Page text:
Ramses X. Cheper-maat-Re-setep-en-Re 1109-1105 (1107 / 03-1103 / 1099) v. Chr. Son or son-in-law of Ramses IX.
Ramses XI. Men-maat-Re-setep-en-Ptah 1105-1076 / 70? (1103 / 1099-1070 / 69) v. Chr. The ongoing economic crisis culminated in a civil war under his rule.

Third intermediate time

Pharaoh Throne name Reign Remarks
21st dynasty
Smendes I. Hedj-cheper-Re 1069-1043 BC Chr. in the north 1080-1069? v. Chr.
Amenemnesut Nefer-ka-Re 1043-1039 BC Chr. Currently only attested in the grave of his successor Psusennes I.
Psusennes I. Aa-cheper-Re 1039-991 BC Chr. Best known for his pristine grave in Tanis .
Amenemope User-maat-Re 993-984 BC Chr. Valuable gifts were found in his grave.
Osochor Aa-cheper-Re 984-978 BC Chr. He is also called "Osorkon the Elder" and was probably of Libyan origin.
Siamun Netjeri-cheper-Re 978-959 BC Chr. Was the first ruler to bear the title of king "Pharaoh".
Psusennes II. Tit-cheperu-Re 959-945 BC Chr. Almost nothing is known about him. Perhaps he is with the high priest Psusennes III. identical.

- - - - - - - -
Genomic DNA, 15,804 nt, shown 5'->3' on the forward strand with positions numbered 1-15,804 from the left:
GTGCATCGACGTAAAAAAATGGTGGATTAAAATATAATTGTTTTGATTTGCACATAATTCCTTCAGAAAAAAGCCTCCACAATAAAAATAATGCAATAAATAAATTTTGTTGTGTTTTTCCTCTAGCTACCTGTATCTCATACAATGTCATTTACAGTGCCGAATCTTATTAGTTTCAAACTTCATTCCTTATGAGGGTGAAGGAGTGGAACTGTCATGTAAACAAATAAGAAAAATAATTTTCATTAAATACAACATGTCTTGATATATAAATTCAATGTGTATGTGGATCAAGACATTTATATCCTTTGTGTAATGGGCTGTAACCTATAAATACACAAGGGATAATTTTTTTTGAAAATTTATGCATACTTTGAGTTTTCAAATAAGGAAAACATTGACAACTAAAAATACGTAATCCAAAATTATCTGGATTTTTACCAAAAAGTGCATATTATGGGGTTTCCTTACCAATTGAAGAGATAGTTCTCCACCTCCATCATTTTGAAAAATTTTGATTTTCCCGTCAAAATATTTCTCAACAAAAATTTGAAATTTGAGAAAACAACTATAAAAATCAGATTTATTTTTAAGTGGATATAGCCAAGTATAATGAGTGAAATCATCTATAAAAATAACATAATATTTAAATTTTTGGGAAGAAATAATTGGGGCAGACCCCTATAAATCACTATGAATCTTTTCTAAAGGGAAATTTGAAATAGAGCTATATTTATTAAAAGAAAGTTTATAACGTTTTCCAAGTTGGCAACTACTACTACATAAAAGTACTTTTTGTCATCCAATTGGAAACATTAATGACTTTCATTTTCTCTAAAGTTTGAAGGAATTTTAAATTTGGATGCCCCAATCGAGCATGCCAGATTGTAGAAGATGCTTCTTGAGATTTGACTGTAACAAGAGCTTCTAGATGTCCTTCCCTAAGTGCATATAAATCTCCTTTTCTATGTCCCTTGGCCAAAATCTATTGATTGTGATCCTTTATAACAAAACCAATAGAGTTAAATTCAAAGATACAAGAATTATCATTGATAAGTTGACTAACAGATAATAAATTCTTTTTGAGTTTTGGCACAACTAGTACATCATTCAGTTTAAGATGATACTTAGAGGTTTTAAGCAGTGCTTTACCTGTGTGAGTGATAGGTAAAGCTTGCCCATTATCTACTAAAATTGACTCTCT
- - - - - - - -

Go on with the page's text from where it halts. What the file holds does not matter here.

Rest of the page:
High priest of the late 20th and 21st dynasties
Pianch 1087-1075 BC Chr. A general of the late 20th dynasty.
Herihor 1076-1066 BC Chr. Commander-in-Chief of the Army, Viceroy of Kush and Vizier during the transition from the 20th to the 21st dynasty.
Pinudjem I. Cheper-chau-Re 1070-1055 BC Chr. King 1070 / 54-1032 BC Chr.
Masaharta 1054-1046 BC Chr. Son of Pinudjem I.
Djedchonsiuefanch 1046-1045 BC Chr. Son of Pinudjem I.
Mencheperre Hem-netjer-tepi-en-Amun 1045-992 BC Chr. Son of Pinudjem I.
Smendes II. 992-990 BC Chr. Grandson of Psusennes' I.
Pinudjem II 990-969 BC Chr. Brother of Smendes II
Psusennes III. 969-945 BC Chr. Perhaps identical to Psusennes II.
22nd dynasty
Sheschonq I. Hedj-cheper-Re around 946-924 BC Chr. Made a campaign to Palestine and ransacked the Temple of Jerusalem .
Osorkon I. Sechem-cheper-Re around 925–890 BC Chr. From him rich donations to the Egyptian temples and trade relations with Syria are attested.
Takelot I. Hedj-cheper-Re around 890–877 BC Chr. Not clearly documented at the time.